Apple A12 Bionic: 7 Billion Transistors, 5 TOPS Neural Engine & More

Ramish Zafar

Apple finally launched its 2018 iPhone lineup yesterday. The iPhone XR, iPhone XS and iPhone XS Max come with a few surprises. The latter two do justice to an S upgrade; a welcome change after Apple struggled with the lineup's aesthetic upgrades prior to the iPhone X.

With the 2018 iPhones, we also get Cupertino's first 7nm smartphone processor, the Apple A12 Bionic. If you're wondering what's special about the chip, we've taken a good preliminary look at all the details Apple revealed yesterday. Take a look.

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The Apple A12 Features 6.9 Billion Transistors, Marking For A 60% Increase Over The A11

Last year Apple made headlines with the A11. The processor was launched alongside Face ID, the company's first attempt at making the iPhone perform heavy-duty neural computations. These, when coupled with features such as Animoji, necessitated separate cores for neural inferences. The A11 featured two DSP cores (supposedly from CEVA) that performed the calculations. The iPhone X and its Apple A11 processor were Apple's first attempt at dedicated silicon cores for neural networks. Now, the company's stepped up a notch.

But before we get to it, first it's also important to note another critical upgrade on last year's A11. The processor featured a brand new performance controller; a true game-changer for Apple in mobile hardware. This controller allowed the A11 to run all six cores simultaneously for intensive workloads. This fact cemented Apple's lead right at the top of smartphone processors.

With the A12 Apple has decided to take things slow for performance. This was expected as Cupertino's rarely made two big jumps consecutively in the area. The A12 Bionic features similar core count and clusters as its predecessor did. These are two high-performance and four power efficiency cores. The company claims that the high-performance cores (Moonsoon for the A11) are 40% more efficient and 15% faster than their predecessors.

A New Eight-Core Neural Processing Unit Takes Center Stage On The 2018 iPhone Lineup's 7nm A12 Processor

The low-performance cores (Mistral for the A10) feature a 50% power efficiency gain over the A11. Apple remains tight-lipped on other details for the A12's CPU. Things will clear up once 2018 iPhone teardowns are complete.

The processor also features a major transistor gain over the A11. While last year's smartphone chip from Apple came with 4.3 billion transistors, the A12 takes this up to 6.9 billion. That's a 60% increase which is undoubtedly facilitated by TSMC's N7.

Moving towards the GPU, we've got no architectural details right now, except that it's also a custom design. The first such instance surfaced on the A8 which featured custom shader cores and compiler. While Apple officially parted ways from Imagination Technologies last year, the company's worked on custom designs long before that. It also cut down precision point values in half earlier and this fact now makes an appearance with the A12 Bionic's NPU.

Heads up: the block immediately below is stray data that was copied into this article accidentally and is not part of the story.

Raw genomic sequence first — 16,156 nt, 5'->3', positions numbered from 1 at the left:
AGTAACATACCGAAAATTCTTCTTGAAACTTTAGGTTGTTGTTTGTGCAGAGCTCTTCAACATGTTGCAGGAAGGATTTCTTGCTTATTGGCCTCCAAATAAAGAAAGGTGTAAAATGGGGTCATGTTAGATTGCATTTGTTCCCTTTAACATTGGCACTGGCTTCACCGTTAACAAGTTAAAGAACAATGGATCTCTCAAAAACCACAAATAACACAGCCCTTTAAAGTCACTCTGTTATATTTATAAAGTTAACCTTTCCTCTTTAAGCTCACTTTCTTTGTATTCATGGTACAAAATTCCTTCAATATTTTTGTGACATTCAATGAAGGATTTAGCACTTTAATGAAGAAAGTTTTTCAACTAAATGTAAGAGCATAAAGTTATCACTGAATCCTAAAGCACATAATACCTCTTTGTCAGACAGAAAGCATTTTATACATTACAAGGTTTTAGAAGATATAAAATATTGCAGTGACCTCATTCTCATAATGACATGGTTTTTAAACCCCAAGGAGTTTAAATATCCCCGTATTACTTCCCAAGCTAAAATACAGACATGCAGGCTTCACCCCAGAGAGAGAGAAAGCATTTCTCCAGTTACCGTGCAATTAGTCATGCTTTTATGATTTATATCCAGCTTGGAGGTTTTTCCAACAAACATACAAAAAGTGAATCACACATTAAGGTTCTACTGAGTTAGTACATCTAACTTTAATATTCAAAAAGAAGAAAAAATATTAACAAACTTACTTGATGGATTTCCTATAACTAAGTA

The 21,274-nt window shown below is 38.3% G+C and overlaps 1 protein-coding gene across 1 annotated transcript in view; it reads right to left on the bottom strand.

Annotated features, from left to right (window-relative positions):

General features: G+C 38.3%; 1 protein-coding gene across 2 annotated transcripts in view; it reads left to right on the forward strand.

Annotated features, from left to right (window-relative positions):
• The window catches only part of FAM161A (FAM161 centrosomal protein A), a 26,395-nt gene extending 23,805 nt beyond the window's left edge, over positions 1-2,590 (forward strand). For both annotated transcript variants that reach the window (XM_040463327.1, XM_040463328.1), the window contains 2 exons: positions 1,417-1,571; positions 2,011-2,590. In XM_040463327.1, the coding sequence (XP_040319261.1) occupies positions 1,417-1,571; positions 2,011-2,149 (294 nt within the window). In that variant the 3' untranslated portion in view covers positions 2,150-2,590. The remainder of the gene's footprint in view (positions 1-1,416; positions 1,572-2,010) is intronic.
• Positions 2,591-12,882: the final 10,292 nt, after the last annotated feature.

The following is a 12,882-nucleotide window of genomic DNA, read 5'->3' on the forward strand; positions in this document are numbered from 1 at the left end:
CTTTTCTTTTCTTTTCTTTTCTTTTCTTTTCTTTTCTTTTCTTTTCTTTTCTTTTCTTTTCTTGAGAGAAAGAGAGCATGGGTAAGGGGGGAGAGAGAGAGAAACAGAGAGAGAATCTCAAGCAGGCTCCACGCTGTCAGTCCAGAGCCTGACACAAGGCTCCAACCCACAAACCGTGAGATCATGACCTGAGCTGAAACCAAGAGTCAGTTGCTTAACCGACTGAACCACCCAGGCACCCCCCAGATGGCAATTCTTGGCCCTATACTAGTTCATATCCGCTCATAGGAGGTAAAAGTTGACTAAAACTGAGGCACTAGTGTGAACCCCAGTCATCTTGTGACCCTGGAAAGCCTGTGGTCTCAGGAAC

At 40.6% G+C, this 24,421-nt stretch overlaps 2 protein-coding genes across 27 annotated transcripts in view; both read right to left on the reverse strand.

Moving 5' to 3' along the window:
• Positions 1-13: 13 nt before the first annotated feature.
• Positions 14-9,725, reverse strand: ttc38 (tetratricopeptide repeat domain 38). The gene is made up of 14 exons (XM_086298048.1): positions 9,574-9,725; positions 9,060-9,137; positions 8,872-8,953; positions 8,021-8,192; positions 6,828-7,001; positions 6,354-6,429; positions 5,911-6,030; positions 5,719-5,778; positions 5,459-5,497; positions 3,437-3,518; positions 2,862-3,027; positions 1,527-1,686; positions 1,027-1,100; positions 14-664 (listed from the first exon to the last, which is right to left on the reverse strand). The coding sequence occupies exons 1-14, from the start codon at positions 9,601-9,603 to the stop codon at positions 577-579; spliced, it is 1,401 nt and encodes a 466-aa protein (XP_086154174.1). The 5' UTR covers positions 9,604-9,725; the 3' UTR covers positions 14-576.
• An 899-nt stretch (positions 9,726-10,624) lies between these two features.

Apple's only shared three details for the chip's GPU. The unit is up to 50% faster than its predecessor; a claim that surfaced several times on the rumor mill prior to yesterday's event. It also features tesselation, multilayer rendering and lossless memory compression. These aren't groundbreaking, but indicate how Apple's learning the GPU ropes.

It's with the A12's NPU that we get the real beef of this year's processor upgrades. The A11's Neural Engine has two cores. The A12's Neural Engine increases it to eight - with a corresponding peak performance of 5 TOPS. This is an 8x increase, showing a strong interest towards tightly knit SoCs. Additionally, the A12's ISP will also collaborate with the Neural Engine to facilitate the 2018 iPhone lineup's Smart HDR.

Lastly, half precision (16 bit) also makes an appearance on the A12. Apple started to shift toward 16-bit values after the A8 and it's also making the shift on the A12's Neural Engine. This decision should allow it to perform operations quickly and save power. But the results will become interesting once task loads become larger.

All-in-all, the A12 is a solid upgrade that rides on TSMC's manufacturing node shrink. Apple's drifted away from hardcore CPU performance this time around. It's chosen a more integrated approach, one that will especially help if the company heads in the direction of low-power ARM64 ultrabooks. Thoughts? Let us know what you think in the comments section below and stay tuned. We'll keep you updated on the latest.

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